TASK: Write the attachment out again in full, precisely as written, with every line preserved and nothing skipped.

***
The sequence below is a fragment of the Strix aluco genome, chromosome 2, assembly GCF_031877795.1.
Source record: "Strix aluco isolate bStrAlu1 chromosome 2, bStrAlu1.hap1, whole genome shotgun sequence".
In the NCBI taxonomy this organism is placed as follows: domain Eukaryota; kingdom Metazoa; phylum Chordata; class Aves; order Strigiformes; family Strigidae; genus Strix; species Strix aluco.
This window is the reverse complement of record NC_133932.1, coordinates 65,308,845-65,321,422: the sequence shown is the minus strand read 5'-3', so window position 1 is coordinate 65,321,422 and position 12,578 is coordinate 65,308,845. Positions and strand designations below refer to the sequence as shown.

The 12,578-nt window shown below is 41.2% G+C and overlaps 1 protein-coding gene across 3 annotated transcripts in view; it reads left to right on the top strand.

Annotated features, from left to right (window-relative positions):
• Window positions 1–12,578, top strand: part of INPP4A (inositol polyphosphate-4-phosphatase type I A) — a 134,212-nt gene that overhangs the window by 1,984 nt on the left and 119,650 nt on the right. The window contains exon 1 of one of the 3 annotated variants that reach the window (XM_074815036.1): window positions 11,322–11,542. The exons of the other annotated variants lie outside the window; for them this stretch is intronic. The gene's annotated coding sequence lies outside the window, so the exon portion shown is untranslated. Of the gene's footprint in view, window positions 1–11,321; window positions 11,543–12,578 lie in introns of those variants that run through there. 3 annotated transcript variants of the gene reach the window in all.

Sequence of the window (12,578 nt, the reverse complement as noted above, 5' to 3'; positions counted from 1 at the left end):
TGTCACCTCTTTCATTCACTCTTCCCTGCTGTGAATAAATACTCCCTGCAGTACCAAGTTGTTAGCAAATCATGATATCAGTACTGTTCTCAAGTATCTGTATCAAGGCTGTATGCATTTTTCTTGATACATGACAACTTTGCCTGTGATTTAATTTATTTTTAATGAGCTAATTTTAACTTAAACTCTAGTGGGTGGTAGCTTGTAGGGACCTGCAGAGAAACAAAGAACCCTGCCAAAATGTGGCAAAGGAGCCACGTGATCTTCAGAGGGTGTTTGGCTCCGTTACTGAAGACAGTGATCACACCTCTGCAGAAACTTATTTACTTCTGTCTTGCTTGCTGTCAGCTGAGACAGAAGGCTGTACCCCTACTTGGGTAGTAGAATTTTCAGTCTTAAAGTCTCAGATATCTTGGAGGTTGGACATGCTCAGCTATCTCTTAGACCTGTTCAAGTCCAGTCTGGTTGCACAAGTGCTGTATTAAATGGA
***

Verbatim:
The sequence below is a fragment of the Strix aluco genome, chromosome 2, assembly GCF_031877795.1.
Source record: "Strix aluco isolate bStrAlu1 chromosome 2, bStrAlu1.hap1, whole genome shotgun sequence".
In the NCBI taxonomy this organism is placed as follows: domain Eukaryota; kingdom Metazoa; phylum Chordata; class Aves; order Strigiformes; family Strigidae; genus Strix; species Strix aluco.
This window is the reverse complement of record NC_133932.1, coordinates 65,308,845-65,321,422: the sequence shown is the minus strand read 5'-3', so window position 1 is coordinate 65,321,422 and position 12,578 is coordinate 65,308,845. Positions and strand designations below refer to the sequence as shown.

The 12,578-nt window shown below is 41.2% G+C and overlaps 1 protein-coding gene across 3 annotated transcripts in view; it reads left to right on the top strand.

Annotated features, from left to right (window-relative positions):
• Window positions 1–12,578, top strand: part of INPP4A (inositol polyphosphate-4-phosphatase type I A) — a 134,212-nt gene that overhangs the window by 1,984 nt on the left and 119,650 nt on the right. The window contains exon 1 of one of the 3 annotated variants that reach the window (XM_074815036.1): window positions 11,322–11,542. The exons of the other annotated variants lie outside the window; for them this stretch is intronic. The gene's annotated coding sequence lies outside the window, so the exon portion shown is untranslated. Of the gene's footprint in view, window positions 1–11,321; window positions 11,543–12,578 lie in introns of those variants that run through there. 3 annotated transcript variants of the gene reach the window in all.

Sequence of the window (12,578 nt, the reverse complement as noted above, 5' to 3'; positions counted from 1 at the left end):
TGTCACCTCTTTCATTCACTCTTCCCTGCTGTGAATAAATACTCCCTGCAGTACCAAGTTGTTAGCAAATCATGATATCAGTACTGTTCTCAAGTATCTGTATCAAGGCTGTATGCATTTTTCTTGATACATGACAACTTTGCCTGTGATTTAATTTATTTTTAATGAGCTAATTTTAACTTAAACTCTAGTGGGTGGTAGCTTGTAGGGACCTGCAGAGAAACAAAGAACCCTGCCAAAATGTGGCAAAGGAGCCACGTGATCTTCAGAGGGTGTTTGGCTCCGTTACTGAAGACAGTGATCACACCTCTGCAGAAACTTATTTACTTCTGTCTTGCTTGCTGTCAGCTGAGACAGAAGGCTGTACCCCTACTTGGGTAGTAGAATTTTCAGTCTTAAAGTCTCAGATATCTTGGAGGTTGGACATGCTCAGCTATCTCTTAGACCTGTTCAAGTCCAGTCTGGTTGCACAAGTGCTGTATTAAATGGA